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The Importance of Time, Mistakes and Humility

No one likes being the newest employee at any job.

You don’t know where anything is, no one knows your name, and you’ll probably end up totally embarrassing yourself by the time the day is over.

If you work in music and audio, it can sometimes feel like every day is your first day on the job. There’s so much to know and so much that can change from day to day that even someone with 20 years of experience can feel like a beginner sometimes.

We all like to pretend we’ve got it all figured out (just visit an audio forum for about two minutes and see what people think of their own opinions), but at the end of the day, we’re all just figuring things out as we go. So why not just be honest with ourselves?

Owning Your Mistakes

When it comes to making music, there are two guarantees: 1) you will make mistakes, and 2) you will want to cover up your mistakes.

Why are we so worried about other people seeing our mistakes? The problem might come down to our own misperceptions. Researchers have pointed out that people tend to overestimate the value of their mistakes, while underestimating the value of their successes. So what looks like a small error to someone else may look like a huge blunder to you if you’re the person who made the mistake. This misperception encourages us to try to hide our mistakes, which only gets us into more trouble.

While owning your mistakes is not a comfortable thing to do, it will actually make you look better than the alternative; when we try to hide our mistakes, we come off as defensive, but when we embrace our mistakes, we appear humble, which is a valuable personality trait in any industry.

The Power of Humility

In a hyper-competitive arena like the business world, a trait like humility might seem out of place. But study after study has found that the most effective business leaders are the ones who demonstrate humility.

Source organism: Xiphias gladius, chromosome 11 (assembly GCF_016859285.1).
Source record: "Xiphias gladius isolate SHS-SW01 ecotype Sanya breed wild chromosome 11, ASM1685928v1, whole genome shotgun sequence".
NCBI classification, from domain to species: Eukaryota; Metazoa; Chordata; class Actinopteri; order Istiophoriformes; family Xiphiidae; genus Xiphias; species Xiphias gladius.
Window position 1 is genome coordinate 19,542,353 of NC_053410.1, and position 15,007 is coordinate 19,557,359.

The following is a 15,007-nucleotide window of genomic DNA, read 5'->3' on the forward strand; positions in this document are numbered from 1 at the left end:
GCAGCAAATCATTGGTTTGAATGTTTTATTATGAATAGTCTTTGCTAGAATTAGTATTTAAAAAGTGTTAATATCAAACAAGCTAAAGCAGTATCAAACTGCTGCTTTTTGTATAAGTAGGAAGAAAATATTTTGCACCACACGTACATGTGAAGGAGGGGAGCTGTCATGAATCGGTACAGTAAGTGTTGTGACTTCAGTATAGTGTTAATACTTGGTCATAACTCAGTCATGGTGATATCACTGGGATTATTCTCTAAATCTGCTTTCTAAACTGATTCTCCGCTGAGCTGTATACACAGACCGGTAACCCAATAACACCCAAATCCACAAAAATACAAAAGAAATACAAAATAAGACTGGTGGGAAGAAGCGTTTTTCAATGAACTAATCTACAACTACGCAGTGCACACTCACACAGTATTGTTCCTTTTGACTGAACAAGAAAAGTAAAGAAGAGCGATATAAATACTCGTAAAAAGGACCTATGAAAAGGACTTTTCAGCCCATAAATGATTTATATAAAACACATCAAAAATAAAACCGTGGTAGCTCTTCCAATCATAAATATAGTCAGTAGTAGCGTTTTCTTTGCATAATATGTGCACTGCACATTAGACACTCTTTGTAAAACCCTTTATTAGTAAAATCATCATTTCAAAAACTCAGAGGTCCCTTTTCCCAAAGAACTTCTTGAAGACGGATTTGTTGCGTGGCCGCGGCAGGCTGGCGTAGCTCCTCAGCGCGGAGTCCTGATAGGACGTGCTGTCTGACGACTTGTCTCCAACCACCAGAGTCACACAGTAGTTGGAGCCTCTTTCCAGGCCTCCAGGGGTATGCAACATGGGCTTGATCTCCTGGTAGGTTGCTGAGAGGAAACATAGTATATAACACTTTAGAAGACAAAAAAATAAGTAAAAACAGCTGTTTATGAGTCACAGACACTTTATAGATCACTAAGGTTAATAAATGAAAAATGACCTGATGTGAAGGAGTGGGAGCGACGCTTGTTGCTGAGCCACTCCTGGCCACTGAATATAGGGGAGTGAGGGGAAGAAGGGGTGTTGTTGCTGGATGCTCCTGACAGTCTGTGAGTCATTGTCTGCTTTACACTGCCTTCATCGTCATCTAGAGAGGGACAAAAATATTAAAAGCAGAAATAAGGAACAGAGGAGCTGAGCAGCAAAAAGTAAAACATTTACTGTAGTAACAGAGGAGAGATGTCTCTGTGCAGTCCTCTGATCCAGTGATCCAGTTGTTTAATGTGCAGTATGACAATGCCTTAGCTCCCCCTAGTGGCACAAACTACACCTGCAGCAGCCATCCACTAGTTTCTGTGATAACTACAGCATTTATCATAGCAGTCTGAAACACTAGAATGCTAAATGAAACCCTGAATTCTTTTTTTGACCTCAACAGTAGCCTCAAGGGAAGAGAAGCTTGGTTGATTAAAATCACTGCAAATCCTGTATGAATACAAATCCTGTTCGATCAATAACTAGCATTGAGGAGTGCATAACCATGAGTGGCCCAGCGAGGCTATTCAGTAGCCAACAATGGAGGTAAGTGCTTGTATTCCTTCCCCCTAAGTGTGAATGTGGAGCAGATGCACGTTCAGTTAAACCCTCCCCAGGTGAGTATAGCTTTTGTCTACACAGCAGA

One University of Washington research project found that “humble people […] are more likely to be high performers in both individual and team settings.” So whether you’re the boss or the intern in your studio (or both), it’s humility rather than arrogance that will help you advance your career.

Many people confuse humility with a lack of confidence, but that’s not what true humility is. While the word humble comes from the Latin humilis, meaning “low,” humility is commonly defined as “freedom from pride or arrogance.” A humble person can be confident in their abilities, but because they’re not arrogant, they don’t place their abilities above the abilities of other people.

Time + Work = Success

Perhaps the hardest thing to accept about working in any creative field is that success takes time. A lot of time. This is especially hard to accept because most creative people are keenly aware of their own shortcomings; we know how good we want our mixes to sound, but we’re also quick to recognize how far we are from getting the sound we want.

Looking ahead to a future that’s just out of reach is easy to do, but sometimes the more helpful thing to do is to look backwards.

Many of us would be embarrassed to listen to a mix we made ten years ago, but if you want to gain some perspective, taking some time to examine your old crappy mixes is one of the best things you can do.

Hopefully, the work you do today sounds a lot better than the work you did ten years ago, or two years ago, or even two months ago. If your work sound better than it did ten years ago, imagine how it will sound ten years from now.

Conclusion

The formula for becoming a better mixer or producer or recording engineer isn’t complicated, but it isn’t easy either. If you’re committed to constantly making mistakes and learning from them, then the only thing separating you from where you are now and where you want to be is time. You’ll still make mistakes in the future, but they won’t be as bad as the ones you make now, or the ones you made ten years ago. With this attitude, you may still feel like you’re starting fresh every day, but at least you’ll know that every fresh start is a little bit ahead of where you started the day before.

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Casey Van Wensem

Casey Van Wensem

Casey van Wensem is a freelance composer, musician, and writer living in Kelowna, B.C., Canada. You can hear his musical work at birdscompanionmusic.com and read his written work at caseyvanwensemwriting.com.
  • brutedawg

    I may have heard this advice many many times in my 30+ years on this planet, but the reminder of this is super important. Thank you for the refreshed perspective as I get back on the music production horse.

  • Anthony Maccioni

    All of this is very well put. Timeless advice!

    The Loud House

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